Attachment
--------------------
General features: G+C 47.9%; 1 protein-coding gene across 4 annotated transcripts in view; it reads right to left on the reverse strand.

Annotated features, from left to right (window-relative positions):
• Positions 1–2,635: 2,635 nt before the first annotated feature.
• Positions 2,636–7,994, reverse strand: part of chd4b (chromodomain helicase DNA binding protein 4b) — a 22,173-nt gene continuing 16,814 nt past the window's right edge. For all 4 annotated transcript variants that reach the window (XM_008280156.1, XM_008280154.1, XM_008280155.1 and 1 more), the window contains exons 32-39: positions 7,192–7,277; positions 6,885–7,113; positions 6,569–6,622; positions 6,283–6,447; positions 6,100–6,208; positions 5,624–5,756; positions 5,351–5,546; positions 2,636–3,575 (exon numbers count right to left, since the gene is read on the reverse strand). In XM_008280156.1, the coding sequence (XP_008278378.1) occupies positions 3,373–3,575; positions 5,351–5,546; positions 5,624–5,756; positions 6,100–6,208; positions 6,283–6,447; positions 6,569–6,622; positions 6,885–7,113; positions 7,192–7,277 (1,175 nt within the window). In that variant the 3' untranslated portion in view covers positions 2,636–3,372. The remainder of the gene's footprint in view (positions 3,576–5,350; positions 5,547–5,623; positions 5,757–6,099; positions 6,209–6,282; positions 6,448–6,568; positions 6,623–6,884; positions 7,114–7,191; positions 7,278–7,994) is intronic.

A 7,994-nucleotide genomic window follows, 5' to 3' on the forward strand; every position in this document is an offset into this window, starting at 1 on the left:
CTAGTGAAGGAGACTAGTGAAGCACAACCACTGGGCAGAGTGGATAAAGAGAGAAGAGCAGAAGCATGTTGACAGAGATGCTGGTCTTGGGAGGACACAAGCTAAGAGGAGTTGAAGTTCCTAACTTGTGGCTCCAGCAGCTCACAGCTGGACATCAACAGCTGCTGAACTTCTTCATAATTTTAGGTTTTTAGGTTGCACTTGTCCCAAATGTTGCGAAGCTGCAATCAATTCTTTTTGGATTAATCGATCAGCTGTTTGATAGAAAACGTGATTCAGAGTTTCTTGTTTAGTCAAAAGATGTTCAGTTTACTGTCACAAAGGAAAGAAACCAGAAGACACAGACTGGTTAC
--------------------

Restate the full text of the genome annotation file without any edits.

General features: G+C 47.9%; 1 protein-coding gene across 4 annotated transcripts in view; it reads right to left on the reverse strand.

Annotated features, from left to right (window-relative positions):
• Positions 1–2,635: 2,635 nt before the first annotated feature.
• Positions 2,636–7,994, reverse strand: part of chd4b (chromodomain helicase DNA binding protein 4b) — a 22,173-nt gene continuing 16,814 nt past the window's right edge. For all 4 annotated transcript variants that reach the window (XM_008280156.1, XM_008280154.1, XM_008280155.1 and 1 more), the window contains exons 32-39: positions 7,192–7,277; positions 6,885–7,113; positions 6,569–6,622; positions 6,283–6,447; positions 6,100–6,208; positions 5,624–5,756; positions 5,351–5,546; positions 2,636–3,575 (exon numbers count right to left, since the gene is read on the reverse strand). In XM_008280156.1, the coding sequence (XP_008278378.1) occupies positions 3,373–3,575; positions 5,351–5,546; positions 5,624–5,756; positions 6,100–6,208; positions 6,283–6,447; positions 6,569–6,622; positions 6,885–7,113; positions 7,192–7,277 (1,175 nt within the window). In that variant the 3' untranslated portion in view covers positions 2,636–3,372. The remainder of the gene's footprint in view (positions 3,576–5,350; positions 5,547–5,623; positions 5,757–6,099; positions 6,209–6,282; positions 6,448–6,568; positions 6,623–6,884; positions 7,114–7,191; positions 7,278–7,994) is intronic.

A 7,994-nucleotide genomic window follows, 5' to 3' on the forward strand; every position in this document is an offset into this window, starting at 1 on the left:
CTAGTGAAGGAGACTAGTGAAGCACAACCACTGGGCAGAGTGGATAAAGAGAGAAGAGCAGAAGCATGTTGACAGAGATGCTGGTCTTGGGAGGACACAAGCTAAGAGGAGTTGAAGTTCCTAACTTGTGGCTCCAGCAGCTCACAGCTGGACATCAACAGCTGCTGAACTTCTTCATAATTTTAGGTTTTTAGGTTGCACTTGTCCCAAATGTTGCGAAGCTGCAATCAATTCTTTTTGGATTAATCGATCAGCTGTTTGATAGAAAACGTGATTCAGAGTTTCTTGTTTAGTCAAAAGATGTTCAGTTTACTGTCACAAAGGAAAGAAACCAGAAGACACAGACTGGTTAC